This is a short story that arrived spontaneously, was finished within an hour and hasn't been touched since. This kind of short story is usually my best, and I'm always afraid to tamper with it when it's out, for fear of somehow ruining it. Though 'Believing' could use work, I will probably never get around to seriously revising it. The source of this story was a news program about the power of faith - discussing whether or not praying really did help a couple get pregnant and a dying woman recover from cancer. I've always believed (if you'll pardon the pun) that the human mind is more powerful than we truly realize, and got to thinking about what the power of belief could do. Does he make it? I leave the answer up to you.
I wasn't going to post this here... but I don't think it's ever going to be at risk of getting published. Not that I don't like it - Saraida is one of my earliest attempts at constructing a genuinely human character, and I still like her. I simply have too many other projects that absorb all my interest and writing time to allow Saraida to tell her tale. Thus, she's free to tell what there is of her tale here. By now this is about three or four years old, and I'm a little proud of it because little else I wrote back then reads as smoothly as this does... then again, this ain't exactly prize-winnin' material. But enjoy (I hope)!
Meet Max. Max is not a lucky guy. Worse, he's one of my 'victim characters' - if it's him I'm writing about, I'm probably in the mood to dream up bad things for him. Poor Max. Max is but a sideline character in a much larger epic. There are a lot of sideline characters in this epic, but when he first appeared in it, he stuck with me. (I must have a soft spot for the unlucky 'uns...) Eventually, this was the result. The more I tinkered with it, the more I liked it as a short story in installments, but I may end up stitching into the epic someday too. Epics have a nasty habit of eating up everything else one's muses produce... Be warned: this is a rough version, an' I'm still tinkering with it. It's not as smooth as I'd like it to be.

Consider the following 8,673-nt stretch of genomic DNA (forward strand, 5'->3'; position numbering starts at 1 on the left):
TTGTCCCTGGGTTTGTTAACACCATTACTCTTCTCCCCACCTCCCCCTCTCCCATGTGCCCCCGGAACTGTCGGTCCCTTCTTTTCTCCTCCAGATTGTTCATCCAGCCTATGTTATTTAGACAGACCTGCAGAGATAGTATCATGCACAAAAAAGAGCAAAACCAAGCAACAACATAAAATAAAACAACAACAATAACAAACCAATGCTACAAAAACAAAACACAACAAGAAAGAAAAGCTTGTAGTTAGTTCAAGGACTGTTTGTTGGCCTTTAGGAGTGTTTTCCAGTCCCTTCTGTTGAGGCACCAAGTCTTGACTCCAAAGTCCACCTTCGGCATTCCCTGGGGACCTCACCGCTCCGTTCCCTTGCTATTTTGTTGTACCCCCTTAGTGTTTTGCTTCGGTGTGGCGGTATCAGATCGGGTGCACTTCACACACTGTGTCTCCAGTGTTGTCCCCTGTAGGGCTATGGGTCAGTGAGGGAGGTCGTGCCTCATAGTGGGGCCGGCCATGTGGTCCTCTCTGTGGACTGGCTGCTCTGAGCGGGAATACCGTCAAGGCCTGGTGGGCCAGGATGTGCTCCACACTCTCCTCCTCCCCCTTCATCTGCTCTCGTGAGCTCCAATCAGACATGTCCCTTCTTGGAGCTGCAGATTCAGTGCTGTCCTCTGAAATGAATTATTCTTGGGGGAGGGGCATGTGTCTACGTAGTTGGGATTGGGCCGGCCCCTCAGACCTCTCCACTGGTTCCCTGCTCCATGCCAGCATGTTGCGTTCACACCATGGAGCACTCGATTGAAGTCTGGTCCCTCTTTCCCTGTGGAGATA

Inspiration for this odd tale came from two sources directly - the first being Tom Wolfe's book 'The Right Stuff,' specifically from his unique story-telling style and partly from the subject, too. The second source... well, much as I am embarrassed to admit this, the 'game' in the story is based on an ancient (by industry standards) PC game called 'Hover,' in which you are the driver of a bumper car, seeking out the enemy team's flags... and so on. It so happened that I took up playing the game not long after reading 'The Right Stuff,' and a few days after that, out came this. This story barely falls within the boundaries of science fiction, I suppose, but I think of it this way: perhaps it's my subconscious idea of a future game I wouldn't mind watching. Which makes it futuristic sci fi. Do please tell me what you think; only one other writer has ever read this (and, being me, I still haven't gotten around to improving the parts that he advised could be improved... many apologies, Michael!).
This is a very evil little tale. I know it is evil and I am unrepentant. I was feeling somewhat... snarky when I wrote it. That's my excuse and I'm sticking to it! Someday I'll edit this and embellish upon its evilness. Just you try and stop me...
Disclaimer: I have nothing against Spanish restaurants. I've never even been to one. Inspiration for this story can be credited to a writing exercise which requested that I write a short story involving Elvis Presley, a Spanish restaurant, Aunt Edna's 'psychedelic' rice casserole, and a small green alien named Bob. The Klondike bars came from heck knows where and the desire to be married in Vegas by an Elvis impersonator is real in moi (I'm not the five-hundred-guest wedding-in-a-church type, simply put...). As for the rest of it... well, I can't explain. I was just inspired at the time...